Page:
This contract still has the potential to pan out for the Rams, especially since the cap hits will be more flexible going forward. But they didn’t get their money’s worth in 2015.

 

2. Charles Johnson, Panthers DE

2015 Cost per Snap: $50,941
2015 Cap Hit: $20 million

After years of solid production in Carolina’s pass rush, Charles Johnson mustered just one sack and 12 tackles in nine games while soaking up a whopping $20 million on the Panthers’ salary cap.

 

Instead of absorbing Johnson’s projected cap figure of $15M next season, the Panthers elected to release Johnson on March 3 and save cap space. It's likely a prudent decision, since the Panthers boasted one of the league’s strongest defenses en route to a Super Bowl run last season while Johnson floundered.

1. Dwayne Bowe, Browns WR

2015 Cost per Snap: $61,644
2015 Cap Hit: $4.5 million

A rule was bent to include Bowe, who only played in seven games in 2015, one below the cutoff for this article.

However, that rule was established to prevent injured players from being penalized. Bowe was sidelined due to ineffectiveness rather than injuries in 2015, so he wholly earned the title of most expensive player per snap last season.

The Browns bet Bowe could replicate the production he once achieved with the Chiefs, but the 31-year-old couldn’t distinguish himself amid an uninspiring Browns receiving corps. He logged five receptions for 53 yards on the season, playing in just 7 percent of their snaps.

 

In true Cleveland fashion, the Browns are on the hook for $8M in 2016 for Bowe, whose productive days in the NFL seem to be gone for good. If they decide the cost of cutting Bowe ($4.6M in dead money) would be too much to swallow, there’s a good chance he’ll be among the highest-paid players per snap once again next season.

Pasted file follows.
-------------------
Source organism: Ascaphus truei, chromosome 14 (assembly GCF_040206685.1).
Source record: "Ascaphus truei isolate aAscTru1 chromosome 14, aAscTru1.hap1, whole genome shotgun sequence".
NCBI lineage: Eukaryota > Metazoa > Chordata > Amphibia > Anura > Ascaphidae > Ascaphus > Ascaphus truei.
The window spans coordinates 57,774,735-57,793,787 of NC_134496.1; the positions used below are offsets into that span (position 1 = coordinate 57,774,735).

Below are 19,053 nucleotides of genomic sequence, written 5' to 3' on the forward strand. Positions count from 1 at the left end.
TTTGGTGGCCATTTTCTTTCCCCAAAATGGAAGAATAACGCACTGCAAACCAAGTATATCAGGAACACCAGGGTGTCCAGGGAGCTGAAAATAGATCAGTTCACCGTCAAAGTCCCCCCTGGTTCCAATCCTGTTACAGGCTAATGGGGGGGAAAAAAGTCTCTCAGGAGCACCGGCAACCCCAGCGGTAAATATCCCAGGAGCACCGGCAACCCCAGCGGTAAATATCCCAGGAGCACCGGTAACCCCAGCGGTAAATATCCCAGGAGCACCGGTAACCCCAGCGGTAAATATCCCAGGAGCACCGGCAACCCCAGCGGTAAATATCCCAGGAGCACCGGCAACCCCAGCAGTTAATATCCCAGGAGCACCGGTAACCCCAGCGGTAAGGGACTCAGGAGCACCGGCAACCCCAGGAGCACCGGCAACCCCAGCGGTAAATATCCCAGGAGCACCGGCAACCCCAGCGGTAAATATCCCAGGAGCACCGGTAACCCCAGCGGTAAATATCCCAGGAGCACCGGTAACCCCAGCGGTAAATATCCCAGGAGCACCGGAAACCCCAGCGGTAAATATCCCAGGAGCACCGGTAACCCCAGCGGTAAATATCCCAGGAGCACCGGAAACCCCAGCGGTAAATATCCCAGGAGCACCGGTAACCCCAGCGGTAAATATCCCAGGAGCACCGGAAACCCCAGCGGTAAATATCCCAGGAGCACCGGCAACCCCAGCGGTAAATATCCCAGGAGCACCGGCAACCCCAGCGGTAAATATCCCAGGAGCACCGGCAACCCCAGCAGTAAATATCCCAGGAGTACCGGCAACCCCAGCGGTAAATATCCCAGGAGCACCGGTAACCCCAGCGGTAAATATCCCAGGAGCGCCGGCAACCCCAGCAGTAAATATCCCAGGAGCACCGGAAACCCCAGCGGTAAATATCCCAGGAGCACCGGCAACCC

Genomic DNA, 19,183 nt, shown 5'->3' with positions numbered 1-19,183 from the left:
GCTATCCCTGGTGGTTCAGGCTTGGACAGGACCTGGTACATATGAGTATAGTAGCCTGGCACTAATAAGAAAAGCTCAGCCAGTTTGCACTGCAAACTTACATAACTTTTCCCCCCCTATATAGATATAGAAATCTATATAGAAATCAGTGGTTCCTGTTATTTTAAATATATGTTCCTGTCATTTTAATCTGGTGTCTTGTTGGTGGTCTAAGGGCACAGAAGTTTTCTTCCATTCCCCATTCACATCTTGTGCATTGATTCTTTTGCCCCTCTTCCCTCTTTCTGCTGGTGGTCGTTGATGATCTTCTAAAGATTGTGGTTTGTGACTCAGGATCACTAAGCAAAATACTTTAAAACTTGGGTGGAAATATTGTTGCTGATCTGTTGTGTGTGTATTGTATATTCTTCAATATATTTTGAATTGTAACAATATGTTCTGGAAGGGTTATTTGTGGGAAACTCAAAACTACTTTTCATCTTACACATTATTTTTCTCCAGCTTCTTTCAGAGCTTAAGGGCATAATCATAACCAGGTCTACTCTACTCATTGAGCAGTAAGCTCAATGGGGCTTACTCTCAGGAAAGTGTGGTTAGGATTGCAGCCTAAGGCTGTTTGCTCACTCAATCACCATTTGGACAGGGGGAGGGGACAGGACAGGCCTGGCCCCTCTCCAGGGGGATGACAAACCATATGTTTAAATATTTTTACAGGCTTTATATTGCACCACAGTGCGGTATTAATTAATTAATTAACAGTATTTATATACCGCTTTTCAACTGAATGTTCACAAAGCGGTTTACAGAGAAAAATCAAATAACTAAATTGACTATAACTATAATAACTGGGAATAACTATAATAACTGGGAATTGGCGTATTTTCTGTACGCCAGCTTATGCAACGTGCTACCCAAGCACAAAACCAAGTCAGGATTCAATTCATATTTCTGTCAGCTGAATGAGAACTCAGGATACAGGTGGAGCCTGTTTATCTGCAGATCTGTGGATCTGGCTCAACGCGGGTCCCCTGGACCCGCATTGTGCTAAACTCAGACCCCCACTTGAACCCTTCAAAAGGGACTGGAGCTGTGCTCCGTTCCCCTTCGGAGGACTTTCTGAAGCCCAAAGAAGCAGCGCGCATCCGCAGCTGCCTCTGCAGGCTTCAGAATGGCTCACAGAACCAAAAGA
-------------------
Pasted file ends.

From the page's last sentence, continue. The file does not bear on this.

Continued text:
Explore NFL Player Profiles on PointAfter

An earlier version of this article originally appeared on Sports Illustrated.

 

Related Slideshow: The 10 Dumbest Coaching Decisions in NFL History

Prev Next

10.

Mike Ditka - Benching Walter Payton in Super Bowl

Mike Ditka kept Walter Payton on the bench after an early fumble in Super Bowl XX against the New England Patriots.

The decision did not matter much as the Bears shredded the Patriots 46-10 but it's just silly. Instead, Ditka used William Perry and quarterback Jim McMahon to score two goalline touchdowns.

Walter Payton finished his career with 110 rushing touchdowns, 15 receiving touchdowns and 16,726 yards rushing. In that Super Bowl, Payton carried the ball 22 times for 66 yards and was still the teams leading rusher in the game, but no touchdown.

Ditka, who now works for ESPN, has since said that he regrets the decision to not let Payton score.

Photo courtesy of chicagobears.com

Prev Next

9.

Chuck Pagano - Fake Punt

The Patriots were up by six, 27-21, with a minute left in the third quarter and forced the Colts to punt on a fourth and three, or so we thought.

The Colts lined up with eight players near the line of scrimmage to the right side and the punter behind them. Then wide receiver Griff Whalen lined up as the snapper and safety Colt Anderson lined up under center.

They snapped the ball and the Patriots made the easy stop for a turnover on downs.

"The whole idea there was on fourth-and-3 or less, shift our alignment to where you either catch them misaligned, they try to sub some people in, catch them with 12 men on the field and if you get a certain look, you can make a play. Alignment-wise we weren't lined up correctly, and then a communication problem on the snap. I take responsibility for that," said Colts head coach Chuck Pagano after the game.

The Patriots scored a touchdown on their next drive to go up 34-21 and ice the game.

You could argue that play cost the Colts the game.

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8.

Bill Belichick - 4th and 2

In the historic rivalry between Peyton Manning and Tom Brady, this game came down to a decision by head coach Bill Belichick to go for it on 4th and 2 from his own 28 yard line as opposed to punting the ball away.

Brady threw the ball to Kevin Faulk who was stopped short of the first down marker giving Manning the ball back and a relatively easy win. Manning found Reggie Wayne for  a one yard touchdown pass, completing a 17 point comeback by Indianapolis.